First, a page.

The black-and-red broadbill is a unique bird species that stands out with its striking appearance in its natural habitat. Belonging to the Eurylaimidae bird family, the Cymbirhynchus macrorhynchos species has distinct features that make it easily identifiable. This large bird typically measures between 21 to 24 cm in length and weighs around 51 to 65 g. Its greenish-black upperparts, blackheads and breastbands, maroon half-collar, and brilliant maroon rumps and uppertail coverts make it an eye-catching species. The bird’s closed wings display a white line formed by the scapulars’ all-white borders, and a thin orange line runs along the wing’s curve. The black tail of the bird has varying degrees of white.
The bird’s bill is a beautiful dichromatic combination of vivid turquoise-blue and yellow-orange with a blue tip and borders. Its irises are a bright emerald green color. The upper parts of juveniles are sooty brown with maroon patches on the rump and uppertail coverts, while their underparts and wings are brown, giving them considerably duller plumage compared to adults.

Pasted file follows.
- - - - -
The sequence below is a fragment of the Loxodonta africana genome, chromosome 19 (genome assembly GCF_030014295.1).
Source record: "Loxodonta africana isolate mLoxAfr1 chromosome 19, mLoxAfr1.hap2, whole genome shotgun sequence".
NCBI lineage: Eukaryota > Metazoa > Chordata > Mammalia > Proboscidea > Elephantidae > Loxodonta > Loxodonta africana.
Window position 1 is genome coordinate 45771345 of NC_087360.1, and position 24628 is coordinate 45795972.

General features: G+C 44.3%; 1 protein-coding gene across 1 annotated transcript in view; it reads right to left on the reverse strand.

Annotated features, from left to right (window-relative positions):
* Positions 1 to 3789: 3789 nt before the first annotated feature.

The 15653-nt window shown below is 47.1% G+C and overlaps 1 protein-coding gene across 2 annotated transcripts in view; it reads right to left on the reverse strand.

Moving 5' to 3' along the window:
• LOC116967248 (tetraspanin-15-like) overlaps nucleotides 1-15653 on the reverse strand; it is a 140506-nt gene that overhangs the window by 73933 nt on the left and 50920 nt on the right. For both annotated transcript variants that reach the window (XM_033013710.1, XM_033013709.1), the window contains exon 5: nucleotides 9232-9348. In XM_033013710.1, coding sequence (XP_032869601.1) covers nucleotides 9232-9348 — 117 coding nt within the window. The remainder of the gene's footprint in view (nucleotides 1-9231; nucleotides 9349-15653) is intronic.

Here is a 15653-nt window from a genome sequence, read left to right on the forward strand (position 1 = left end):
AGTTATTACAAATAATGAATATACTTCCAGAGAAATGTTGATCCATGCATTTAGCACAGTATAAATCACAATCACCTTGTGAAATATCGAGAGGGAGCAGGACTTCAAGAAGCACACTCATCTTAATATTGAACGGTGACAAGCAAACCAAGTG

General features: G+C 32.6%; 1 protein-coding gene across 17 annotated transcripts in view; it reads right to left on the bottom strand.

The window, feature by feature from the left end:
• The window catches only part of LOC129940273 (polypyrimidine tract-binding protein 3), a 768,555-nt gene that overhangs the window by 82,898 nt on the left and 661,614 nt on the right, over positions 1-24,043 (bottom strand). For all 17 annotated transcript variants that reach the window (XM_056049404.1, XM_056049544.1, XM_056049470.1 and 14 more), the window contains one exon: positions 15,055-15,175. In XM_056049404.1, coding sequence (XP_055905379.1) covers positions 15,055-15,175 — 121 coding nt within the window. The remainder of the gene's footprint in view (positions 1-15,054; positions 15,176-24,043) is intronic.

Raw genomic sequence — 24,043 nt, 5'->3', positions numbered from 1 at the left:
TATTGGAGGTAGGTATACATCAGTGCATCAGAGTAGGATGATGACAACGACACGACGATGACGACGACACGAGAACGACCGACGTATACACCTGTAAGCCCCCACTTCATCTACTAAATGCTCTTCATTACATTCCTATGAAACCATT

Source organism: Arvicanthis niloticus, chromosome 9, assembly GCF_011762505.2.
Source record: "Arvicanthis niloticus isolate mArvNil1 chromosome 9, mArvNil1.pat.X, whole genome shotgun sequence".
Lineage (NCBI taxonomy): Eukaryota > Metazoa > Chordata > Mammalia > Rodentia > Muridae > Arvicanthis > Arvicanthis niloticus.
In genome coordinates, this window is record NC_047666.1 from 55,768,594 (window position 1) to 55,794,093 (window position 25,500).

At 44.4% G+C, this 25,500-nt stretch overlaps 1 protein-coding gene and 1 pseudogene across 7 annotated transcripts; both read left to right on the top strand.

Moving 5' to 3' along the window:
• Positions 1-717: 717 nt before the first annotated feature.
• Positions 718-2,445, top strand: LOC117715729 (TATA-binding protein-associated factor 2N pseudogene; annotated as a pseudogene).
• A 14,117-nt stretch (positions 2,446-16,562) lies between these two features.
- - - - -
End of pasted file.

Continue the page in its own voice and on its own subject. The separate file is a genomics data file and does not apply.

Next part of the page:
The black and red broadbills are known for their unique physical features, including their golden irises and bills that come in a range of colors from black to brownish blue. These birds can be found in various locations such as Borneo, Myanmar, southern Thailand, southern Laos, southern Vietnam, peninsular Malaysia, and Sumatra in Indonesia. They typically inhabit tropical and subtropical mangrove forests and wet lowland woods, with a preference for areas close to water sources.
The avian creatures primarily feed on insects, but they also indulge in small fish, mollusks, and crabs. The black and red feathered Broadbills mate during the months of March to June. They build a large, untidy nest that hangs from a dead branch or stick around one to two meters above the water’s surface. Both male and female birds participate in constructing the nest, and the female lays two to three eggs, which are incubated by both parents for approximately 21 days. The chicks are fed by both parents until the 17th day after hatching, at which point they leave the nest.
This particular species is known to have a vast breeding range and can be found in areas ranging from rare to commonly seen within certain regions. However, despite this fact, the IUCN has given it a rating of Least Concern. Check out this video below to observe the bird in action!